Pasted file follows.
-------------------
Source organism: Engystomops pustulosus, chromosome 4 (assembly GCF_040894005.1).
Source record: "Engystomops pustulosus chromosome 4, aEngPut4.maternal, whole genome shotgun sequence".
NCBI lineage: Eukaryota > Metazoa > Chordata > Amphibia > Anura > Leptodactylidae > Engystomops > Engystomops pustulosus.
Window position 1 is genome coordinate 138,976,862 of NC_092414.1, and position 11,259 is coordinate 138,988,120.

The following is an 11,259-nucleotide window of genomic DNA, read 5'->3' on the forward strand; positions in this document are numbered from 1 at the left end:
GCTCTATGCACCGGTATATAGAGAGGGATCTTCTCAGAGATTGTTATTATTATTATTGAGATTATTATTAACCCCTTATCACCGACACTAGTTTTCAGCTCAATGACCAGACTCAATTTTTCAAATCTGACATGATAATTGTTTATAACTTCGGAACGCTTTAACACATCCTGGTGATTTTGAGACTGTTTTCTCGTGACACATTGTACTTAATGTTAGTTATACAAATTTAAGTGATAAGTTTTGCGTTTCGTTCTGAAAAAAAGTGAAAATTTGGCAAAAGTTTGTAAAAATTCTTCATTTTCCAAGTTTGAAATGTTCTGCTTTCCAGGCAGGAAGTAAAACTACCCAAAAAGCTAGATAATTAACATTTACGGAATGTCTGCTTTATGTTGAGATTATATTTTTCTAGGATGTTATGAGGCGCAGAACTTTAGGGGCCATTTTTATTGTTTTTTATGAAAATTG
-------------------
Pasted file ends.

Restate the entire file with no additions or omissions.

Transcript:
Source organism: Engystomops pustulosus, chromosome 4 (assembly GCF_040894005.1).
Source record: "Engystomops pustulosus chromosome 4, aEngPut4.maternal, whole genome shotgun sequence".
NCBI lineage: Eukaryota > Metazoa > Chordata > Amphibia > Anura > Leptodactylidae > Engystomops > Engystomops pustulosus.
Window position 1 is genome coordinate 138,976,862 of NC_092414.1, and position 11,259 is coordinate 138,988,120.

The following is an 11,259-nucleotide window of genomic DNA, read 5'->3' on the forward strand; positions in this document are numbered from 1 at the left end:
GCTCTATGCACCGGTATATAGAGAGGGATCTTCTCAGAGATTGTTATTATTATTATTGAGATTATTATTAACCCCTTATCACCGACACTAGTTTTCAGCTCAATGACCAGACTCAATTTTTCAAATCTGACATGATAATTGTTTATAACTTCGGAACGCTTTAACACATCCTGGTGATTTTGAGACTGTTTTCTCGTGACACATTGTACTTAATGTTAGTTATACAAATTTAAGTGATAAGTTTTGCGTTTCGTTCTGAAAAAAAGTGAAAATTTGGCAAAAGTTTGTAAAAATTCTTCATTTTCCAAGTTTGAAATGTTCTGCTTTCCAGGCAGGAAGTAAAACTACCCAAAAAGCTAGATAATTAACATTTACGGAATGTCTGCTTTATGTTGAGATTATATTTTTCTAGGATGTTATGAGGCGCAGAACTTTAGGGGCCATTTTTATTGTTTTTTATGAAAATTG